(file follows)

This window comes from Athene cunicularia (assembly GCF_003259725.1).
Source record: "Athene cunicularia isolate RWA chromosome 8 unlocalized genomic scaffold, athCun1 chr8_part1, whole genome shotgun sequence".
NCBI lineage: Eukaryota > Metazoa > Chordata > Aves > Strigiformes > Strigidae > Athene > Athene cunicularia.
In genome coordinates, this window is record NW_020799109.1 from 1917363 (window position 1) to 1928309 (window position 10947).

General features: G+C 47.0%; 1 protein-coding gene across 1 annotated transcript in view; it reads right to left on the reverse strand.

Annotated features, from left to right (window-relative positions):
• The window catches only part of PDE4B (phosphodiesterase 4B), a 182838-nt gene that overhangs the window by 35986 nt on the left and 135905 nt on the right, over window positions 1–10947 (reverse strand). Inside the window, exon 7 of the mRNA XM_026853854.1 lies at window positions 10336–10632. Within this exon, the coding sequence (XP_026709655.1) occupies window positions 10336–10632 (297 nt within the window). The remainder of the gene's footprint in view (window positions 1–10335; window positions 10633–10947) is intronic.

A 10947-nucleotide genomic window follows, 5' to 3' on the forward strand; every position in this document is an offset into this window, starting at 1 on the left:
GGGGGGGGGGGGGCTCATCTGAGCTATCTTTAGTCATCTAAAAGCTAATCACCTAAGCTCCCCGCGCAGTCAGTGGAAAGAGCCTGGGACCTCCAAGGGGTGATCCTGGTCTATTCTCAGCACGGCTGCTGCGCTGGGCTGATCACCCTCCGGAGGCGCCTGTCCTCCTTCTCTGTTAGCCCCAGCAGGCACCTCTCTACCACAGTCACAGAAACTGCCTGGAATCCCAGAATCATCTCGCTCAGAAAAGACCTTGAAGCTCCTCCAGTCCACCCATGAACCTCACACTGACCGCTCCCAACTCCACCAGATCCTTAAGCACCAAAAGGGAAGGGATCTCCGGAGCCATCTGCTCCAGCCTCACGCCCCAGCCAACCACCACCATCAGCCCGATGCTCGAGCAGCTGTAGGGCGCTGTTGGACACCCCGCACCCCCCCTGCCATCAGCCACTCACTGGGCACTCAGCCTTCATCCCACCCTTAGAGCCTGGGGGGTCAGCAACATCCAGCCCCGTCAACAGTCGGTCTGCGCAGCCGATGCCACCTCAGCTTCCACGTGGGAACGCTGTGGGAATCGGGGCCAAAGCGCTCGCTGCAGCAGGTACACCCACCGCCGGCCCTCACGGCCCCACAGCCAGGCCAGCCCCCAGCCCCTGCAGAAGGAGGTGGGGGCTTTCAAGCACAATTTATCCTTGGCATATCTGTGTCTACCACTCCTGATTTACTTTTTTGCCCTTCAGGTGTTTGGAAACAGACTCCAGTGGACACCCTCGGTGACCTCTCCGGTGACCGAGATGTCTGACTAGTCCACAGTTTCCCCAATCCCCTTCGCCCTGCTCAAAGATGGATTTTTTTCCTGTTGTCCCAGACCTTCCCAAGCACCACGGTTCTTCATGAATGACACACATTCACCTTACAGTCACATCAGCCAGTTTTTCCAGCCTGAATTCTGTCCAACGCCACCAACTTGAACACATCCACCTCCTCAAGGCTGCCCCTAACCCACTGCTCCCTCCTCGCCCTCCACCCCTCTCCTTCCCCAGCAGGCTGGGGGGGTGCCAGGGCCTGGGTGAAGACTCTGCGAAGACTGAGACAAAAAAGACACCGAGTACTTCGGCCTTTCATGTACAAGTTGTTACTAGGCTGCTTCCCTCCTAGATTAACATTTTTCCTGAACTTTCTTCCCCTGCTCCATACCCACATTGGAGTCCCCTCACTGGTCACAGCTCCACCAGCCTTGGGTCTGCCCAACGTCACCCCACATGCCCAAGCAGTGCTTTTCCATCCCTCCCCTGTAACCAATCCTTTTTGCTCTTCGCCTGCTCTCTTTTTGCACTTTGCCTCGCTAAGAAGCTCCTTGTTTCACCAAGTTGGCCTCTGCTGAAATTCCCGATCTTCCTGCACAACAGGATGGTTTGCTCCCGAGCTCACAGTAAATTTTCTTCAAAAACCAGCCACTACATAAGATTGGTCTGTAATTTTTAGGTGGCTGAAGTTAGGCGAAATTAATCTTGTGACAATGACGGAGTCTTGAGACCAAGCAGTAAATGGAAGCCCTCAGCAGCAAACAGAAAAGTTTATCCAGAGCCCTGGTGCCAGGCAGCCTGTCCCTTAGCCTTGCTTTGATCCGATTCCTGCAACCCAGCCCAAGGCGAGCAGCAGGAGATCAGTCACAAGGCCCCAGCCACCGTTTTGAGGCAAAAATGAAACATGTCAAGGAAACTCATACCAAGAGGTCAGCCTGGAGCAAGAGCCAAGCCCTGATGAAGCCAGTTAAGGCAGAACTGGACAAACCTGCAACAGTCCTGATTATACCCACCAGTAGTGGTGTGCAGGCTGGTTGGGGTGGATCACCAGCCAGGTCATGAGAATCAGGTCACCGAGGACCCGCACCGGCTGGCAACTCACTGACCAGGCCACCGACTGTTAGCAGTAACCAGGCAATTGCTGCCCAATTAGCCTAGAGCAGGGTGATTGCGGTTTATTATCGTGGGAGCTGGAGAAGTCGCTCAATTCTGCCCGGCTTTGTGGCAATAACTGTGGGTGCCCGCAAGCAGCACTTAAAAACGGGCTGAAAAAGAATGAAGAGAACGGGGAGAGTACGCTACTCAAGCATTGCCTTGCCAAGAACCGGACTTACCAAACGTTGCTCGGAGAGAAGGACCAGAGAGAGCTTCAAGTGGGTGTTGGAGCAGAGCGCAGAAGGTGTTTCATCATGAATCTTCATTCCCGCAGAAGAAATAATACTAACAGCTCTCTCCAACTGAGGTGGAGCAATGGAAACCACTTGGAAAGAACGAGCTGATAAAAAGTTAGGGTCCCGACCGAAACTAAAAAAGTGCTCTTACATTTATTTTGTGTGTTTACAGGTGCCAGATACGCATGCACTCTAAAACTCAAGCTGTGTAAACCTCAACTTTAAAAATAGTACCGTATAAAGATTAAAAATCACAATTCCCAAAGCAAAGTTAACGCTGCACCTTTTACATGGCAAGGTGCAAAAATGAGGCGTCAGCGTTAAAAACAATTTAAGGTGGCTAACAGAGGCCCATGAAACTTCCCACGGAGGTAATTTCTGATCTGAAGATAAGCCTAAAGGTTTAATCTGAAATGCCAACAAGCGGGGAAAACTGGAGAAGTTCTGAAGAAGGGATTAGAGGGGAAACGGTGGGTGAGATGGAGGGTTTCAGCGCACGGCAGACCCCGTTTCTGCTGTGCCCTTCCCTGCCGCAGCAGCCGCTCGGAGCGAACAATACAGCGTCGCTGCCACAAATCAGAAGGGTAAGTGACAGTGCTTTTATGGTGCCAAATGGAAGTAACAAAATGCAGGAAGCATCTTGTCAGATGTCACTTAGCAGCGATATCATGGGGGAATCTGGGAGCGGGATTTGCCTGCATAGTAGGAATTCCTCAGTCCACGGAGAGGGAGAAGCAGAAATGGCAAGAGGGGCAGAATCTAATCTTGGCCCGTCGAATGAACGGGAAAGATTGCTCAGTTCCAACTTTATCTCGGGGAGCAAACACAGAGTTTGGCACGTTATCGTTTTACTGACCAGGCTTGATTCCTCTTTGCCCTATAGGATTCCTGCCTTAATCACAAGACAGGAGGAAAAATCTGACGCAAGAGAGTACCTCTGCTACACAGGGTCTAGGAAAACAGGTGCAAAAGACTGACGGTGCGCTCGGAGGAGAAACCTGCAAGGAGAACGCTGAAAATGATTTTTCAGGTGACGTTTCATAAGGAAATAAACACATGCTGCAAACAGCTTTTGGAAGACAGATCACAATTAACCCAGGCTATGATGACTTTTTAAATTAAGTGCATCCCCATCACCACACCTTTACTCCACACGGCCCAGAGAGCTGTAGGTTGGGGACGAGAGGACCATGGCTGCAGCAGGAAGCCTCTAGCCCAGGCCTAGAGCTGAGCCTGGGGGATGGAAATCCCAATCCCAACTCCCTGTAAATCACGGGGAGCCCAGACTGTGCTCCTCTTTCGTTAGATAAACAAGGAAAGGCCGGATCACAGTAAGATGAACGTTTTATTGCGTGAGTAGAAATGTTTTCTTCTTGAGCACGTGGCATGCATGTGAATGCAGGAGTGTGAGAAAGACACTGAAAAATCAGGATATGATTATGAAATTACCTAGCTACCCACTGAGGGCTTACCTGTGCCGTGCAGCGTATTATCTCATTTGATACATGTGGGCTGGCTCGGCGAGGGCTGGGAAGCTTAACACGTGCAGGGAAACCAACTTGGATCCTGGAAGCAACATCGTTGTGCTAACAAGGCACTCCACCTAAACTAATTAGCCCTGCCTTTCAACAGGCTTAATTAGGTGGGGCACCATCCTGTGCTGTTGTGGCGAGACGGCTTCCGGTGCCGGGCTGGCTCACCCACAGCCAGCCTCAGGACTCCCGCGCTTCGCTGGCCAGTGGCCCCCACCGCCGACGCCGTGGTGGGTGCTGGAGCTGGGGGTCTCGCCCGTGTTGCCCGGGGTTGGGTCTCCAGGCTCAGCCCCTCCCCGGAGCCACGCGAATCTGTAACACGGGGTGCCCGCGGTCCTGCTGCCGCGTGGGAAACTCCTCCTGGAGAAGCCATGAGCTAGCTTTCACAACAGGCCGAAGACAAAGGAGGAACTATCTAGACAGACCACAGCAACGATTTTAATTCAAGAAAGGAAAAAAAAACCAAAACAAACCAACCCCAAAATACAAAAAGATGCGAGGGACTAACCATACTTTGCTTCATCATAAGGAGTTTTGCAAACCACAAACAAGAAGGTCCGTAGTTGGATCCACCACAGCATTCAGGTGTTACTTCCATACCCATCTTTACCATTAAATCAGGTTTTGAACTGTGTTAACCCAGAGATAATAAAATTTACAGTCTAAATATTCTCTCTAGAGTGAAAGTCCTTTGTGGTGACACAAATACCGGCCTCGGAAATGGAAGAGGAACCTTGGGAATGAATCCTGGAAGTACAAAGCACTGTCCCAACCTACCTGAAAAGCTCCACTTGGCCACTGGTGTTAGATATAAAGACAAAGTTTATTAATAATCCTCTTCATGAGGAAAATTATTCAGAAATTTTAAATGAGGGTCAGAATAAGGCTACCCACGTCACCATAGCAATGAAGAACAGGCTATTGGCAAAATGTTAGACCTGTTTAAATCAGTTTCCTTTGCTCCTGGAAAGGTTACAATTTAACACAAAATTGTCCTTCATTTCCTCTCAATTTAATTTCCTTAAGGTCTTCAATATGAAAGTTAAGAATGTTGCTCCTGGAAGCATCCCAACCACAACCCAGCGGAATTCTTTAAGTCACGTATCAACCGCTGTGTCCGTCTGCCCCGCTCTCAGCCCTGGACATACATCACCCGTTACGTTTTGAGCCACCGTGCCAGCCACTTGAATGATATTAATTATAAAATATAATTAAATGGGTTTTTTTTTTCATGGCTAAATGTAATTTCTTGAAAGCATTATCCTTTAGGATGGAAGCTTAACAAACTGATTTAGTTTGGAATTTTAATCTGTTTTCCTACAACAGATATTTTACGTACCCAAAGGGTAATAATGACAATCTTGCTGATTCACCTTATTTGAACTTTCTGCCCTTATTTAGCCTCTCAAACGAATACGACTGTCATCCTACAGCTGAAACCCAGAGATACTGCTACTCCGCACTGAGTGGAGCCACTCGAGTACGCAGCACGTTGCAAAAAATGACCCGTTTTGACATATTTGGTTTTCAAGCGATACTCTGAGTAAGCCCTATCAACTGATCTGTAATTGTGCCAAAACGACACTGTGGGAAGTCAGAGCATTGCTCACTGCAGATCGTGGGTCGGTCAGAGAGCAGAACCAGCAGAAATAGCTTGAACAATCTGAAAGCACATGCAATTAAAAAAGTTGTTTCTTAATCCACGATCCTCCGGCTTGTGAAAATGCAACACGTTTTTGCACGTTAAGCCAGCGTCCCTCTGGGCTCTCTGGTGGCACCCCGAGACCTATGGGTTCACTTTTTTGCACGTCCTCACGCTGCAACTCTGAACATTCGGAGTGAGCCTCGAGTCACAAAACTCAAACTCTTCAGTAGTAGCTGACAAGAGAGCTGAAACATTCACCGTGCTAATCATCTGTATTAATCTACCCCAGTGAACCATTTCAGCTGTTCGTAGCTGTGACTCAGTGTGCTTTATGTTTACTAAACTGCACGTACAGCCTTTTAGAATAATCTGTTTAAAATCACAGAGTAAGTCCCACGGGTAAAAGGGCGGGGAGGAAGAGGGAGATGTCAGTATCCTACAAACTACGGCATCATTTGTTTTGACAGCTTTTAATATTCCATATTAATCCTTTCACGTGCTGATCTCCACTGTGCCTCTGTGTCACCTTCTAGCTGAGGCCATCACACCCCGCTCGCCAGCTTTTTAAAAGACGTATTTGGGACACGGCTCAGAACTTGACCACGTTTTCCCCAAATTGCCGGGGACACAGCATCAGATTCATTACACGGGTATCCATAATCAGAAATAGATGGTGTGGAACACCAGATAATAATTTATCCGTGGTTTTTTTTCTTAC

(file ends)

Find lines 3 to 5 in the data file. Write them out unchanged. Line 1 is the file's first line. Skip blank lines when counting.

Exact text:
NCBI lineage: Eukaryota > Metazoa > Chordata > Aves > Strigiformes > Strigidae > Athene > Athene cunicularia.
In genome coordinates, this window is record NW_020799109.1 from 1917363 (window position 1) to 1928309 (window position 10947).

General features: G+C 47.0%; 1 protein-coding gene across 1 annotated transcript in view; it reads right to left on the reverse strand.